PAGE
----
All was lost now. Kadam knew her relationship with Rabi was over. It will never go back to what it used to be. But she was an intelligent woman, perfectly capable of consoling herself. She still had a husband who she deeply admired. Sure they had drifted apart in the last few years, owing to Jyoti’s success as a playwright and Kadam’s growing responsibilities as the daughter-in-law of a large household. But there was nothing in the world she could not win over with her beauty and intellect, she knew. Like Rabi, she could also devote herself entirely to her spouse. Kadam made up her mind to revive her relationship with her husband.

For the inauguration of Jyoti’s new shipping company, Kadam took pains to get ready for the occasion. She applied sandalwood paste before bathing in rose water, dried her thick long curls in the perfumed smoke of incense, draped a finely woven blue Dhakai Jamdani (her husband’s favourite colour), lined her almond-shaped eyes with dark kohl, and waited by the window staring down at the street. But Jyoti broke his promise that evening and didn’t come to fetch her. Weary of waiting for hours, she finally decided to lay on the bed strewn with her husband’s discarded clothes . She pushed aside a shirt he wore that morning to make space for herself. The rustling sound of the paper peeking out of his pocket caught her attention. It was a letter from the popular theatre actress of that time. Kadam had heard rumours about her husband’s involvement with her before but she never paid heed to the absurd talks. People love to talk, she knew. But the letter bore tidings of great pains which she had never expected. The actress, who was renowned for her beauty and supreme singing and acting talents, was carrying the proof of her husband’s love in her womb.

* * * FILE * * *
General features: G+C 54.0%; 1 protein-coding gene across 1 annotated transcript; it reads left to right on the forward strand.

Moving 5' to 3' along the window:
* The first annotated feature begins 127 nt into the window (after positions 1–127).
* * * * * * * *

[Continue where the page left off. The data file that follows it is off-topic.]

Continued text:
Loss of Rabi’s friendship was enough to push Kadam into a state of lifelong despair, but the news of her husband’s clandestine relationship and his unborn illegitimate child acted as the final straw. That night, the grief-stricken Kadam, barely 24 years of age, decided to end her angst for good.

News of her suicide shook the Thakurbari. Rabi (Rabindranath Tagore) was deeply pained by her death. Later, he dedicated several stories and songs to her. The mystery surrounding Kadam’s death had inspired many writers to pen her life story. My reason for retelling Kadambari Devi’s tragic tale was to familiarize my non-Bengali speaking friends with a woman who’d played a significant role in shaping the poet’s literary career. She remained an enigma.

If you wish to add any additional information about her life, or to correct me, feel free to leave a comment. I have added some fictional details for the sole purpose of grabbing the reader’s attention and keeping them interested in the narrative, so please do not hold that against me

Pic: Rabindranath Tagore